Speaking of Yuuki Matthews, I'm always curious about these long term creative partnerships because you two have been collaborating closely for a long time now. I'd love to know what that relationship looks like, both working and personal.

We actually went to middle school together in Bellevue. He was a grade ahead of me. I kind of looked up to him like an older brother growing up. We both came out of the Eastside all-ages scene. He was in an amazing band called Seldom and those members went on to play in Fleet Foxes. Casey Foubert plays in The Shins with Yuuki. A lot of really amazing all-ages bands came out of the Eastside in the early 2000s. I really admired Yuuki's music and he gave me a lot of really great advice over the years, but we hadn't really collaborated until Fog On The Lens



I just took all these tracks that I had recorded over to his studio and just in the process of mixing - he added a lot of layers - kind of took the music to a whole different level. It was just coming from a similar background. I think when you've known someone for a long time, there's a lot of kind of unspoken understandings or just like common references. So Melonday was a lot more involved. We actually sat down and kind of worked through our changes and he rearranged a lot of the songs and in the production process he brought a lot of new sounds and textures to the table. It was exciting to just try new things. He had been working on a project called Teardrops with Richard Swift that just came out on vinyl actually. That was an all-instrumental kind of synth project too so I think just by being around that, a lot of techniques and stuff, I just kind of learned from watching them. Like how to build a drumbeat or how to chop things up in an interesting way and recombine them. It was just a really interesting time.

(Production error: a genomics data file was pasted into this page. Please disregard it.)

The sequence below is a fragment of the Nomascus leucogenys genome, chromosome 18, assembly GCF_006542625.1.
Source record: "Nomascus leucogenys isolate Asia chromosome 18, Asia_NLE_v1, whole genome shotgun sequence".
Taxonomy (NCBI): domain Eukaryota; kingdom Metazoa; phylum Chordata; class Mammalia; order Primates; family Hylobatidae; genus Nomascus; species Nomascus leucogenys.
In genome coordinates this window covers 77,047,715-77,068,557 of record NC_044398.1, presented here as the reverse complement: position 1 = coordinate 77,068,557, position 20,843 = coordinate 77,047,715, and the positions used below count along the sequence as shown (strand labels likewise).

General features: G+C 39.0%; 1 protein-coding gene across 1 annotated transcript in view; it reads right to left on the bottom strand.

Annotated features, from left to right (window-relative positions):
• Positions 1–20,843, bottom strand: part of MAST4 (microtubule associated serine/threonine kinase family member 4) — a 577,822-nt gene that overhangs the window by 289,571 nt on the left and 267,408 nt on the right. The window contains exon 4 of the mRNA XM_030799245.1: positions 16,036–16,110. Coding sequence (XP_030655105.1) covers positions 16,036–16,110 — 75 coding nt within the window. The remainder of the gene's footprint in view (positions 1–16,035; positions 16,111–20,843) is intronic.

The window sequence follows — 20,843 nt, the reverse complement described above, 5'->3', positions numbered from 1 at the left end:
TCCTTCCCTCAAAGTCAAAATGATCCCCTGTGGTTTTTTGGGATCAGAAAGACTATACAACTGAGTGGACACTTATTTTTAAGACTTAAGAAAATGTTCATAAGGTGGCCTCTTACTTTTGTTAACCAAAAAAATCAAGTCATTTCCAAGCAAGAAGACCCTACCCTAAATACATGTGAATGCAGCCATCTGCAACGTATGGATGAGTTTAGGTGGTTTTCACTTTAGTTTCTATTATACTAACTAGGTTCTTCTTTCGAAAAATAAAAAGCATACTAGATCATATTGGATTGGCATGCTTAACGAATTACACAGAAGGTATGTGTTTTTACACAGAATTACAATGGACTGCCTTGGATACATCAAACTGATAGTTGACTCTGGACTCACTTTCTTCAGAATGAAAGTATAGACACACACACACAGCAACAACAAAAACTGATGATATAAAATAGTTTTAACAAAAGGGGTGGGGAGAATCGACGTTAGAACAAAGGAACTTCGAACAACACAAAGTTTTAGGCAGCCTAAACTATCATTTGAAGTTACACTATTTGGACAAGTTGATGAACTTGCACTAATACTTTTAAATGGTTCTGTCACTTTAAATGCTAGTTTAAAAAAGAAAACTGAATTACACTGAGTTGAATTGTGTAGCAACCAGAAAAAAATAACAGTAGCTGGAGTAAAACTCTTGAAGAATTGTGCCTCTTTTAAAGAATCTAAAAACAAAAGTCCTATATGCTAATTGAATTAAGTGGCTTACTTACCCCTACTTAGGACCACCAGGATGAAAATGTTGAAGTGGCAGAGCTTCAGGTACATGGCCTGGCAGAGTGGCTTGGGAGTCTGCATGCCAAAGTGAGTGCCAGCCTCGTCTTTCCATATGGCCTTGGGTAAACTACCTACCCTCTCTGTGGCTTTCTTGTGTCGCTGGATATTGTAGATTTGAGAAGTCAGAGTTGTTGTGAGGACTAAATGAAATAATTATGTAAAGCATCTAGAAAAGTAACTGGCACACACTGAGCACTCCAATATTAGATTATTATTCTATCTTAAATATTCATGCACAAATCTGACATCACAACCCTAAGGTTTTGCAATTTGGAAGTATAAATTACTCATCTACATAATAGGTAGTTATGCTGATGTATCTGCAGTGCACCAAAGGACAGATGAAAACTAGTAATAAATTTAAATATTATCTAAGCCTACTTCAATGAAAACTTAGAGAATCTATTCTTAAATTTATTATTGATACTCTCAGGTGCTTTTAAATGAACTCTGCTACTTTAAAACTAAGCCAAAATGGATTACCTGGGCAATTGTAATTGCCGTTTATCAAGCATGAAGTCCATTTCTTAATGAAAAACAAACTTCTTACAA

That sounds awesome and I can totally see, when you've been doing kind of the same vein of music for so long, wanting to spread your wings and try something different. Are the themes that you explore on the lyrical side of the record different as well?

Yeah, I think when I started writing the record, I was kind of writing in character. The first few songs that I wrote, I was approaching as just like a producer or songwriter and I was gonna maybe give them to someone else to sing or something. But having that kind of distance from my own ego, I guess it sort of opened things up in really unexpected ways. Like a lot of emotions that I had been kind of suppressing or not really exploring because it felt like it didn't match the music or the persona that I had created up to this point. And then once I assumed this other identity, it became more fully myself, you know what I mean?

Absolutely. I can see that happening for sure.

I was really inspired by the Magnetic Fields' 69 Love Songs project. He goes about it kind of systematically, just as a craftsman. But even in the songs that he thinks are impersonal and just like by the numbers, those ones end up revealing a lot about the songwriter.



Did you find that happening to you, too, when you went back and listened to the songs that you thought were impersonal you found some nuggets of truth that you hadn't seen about yourself?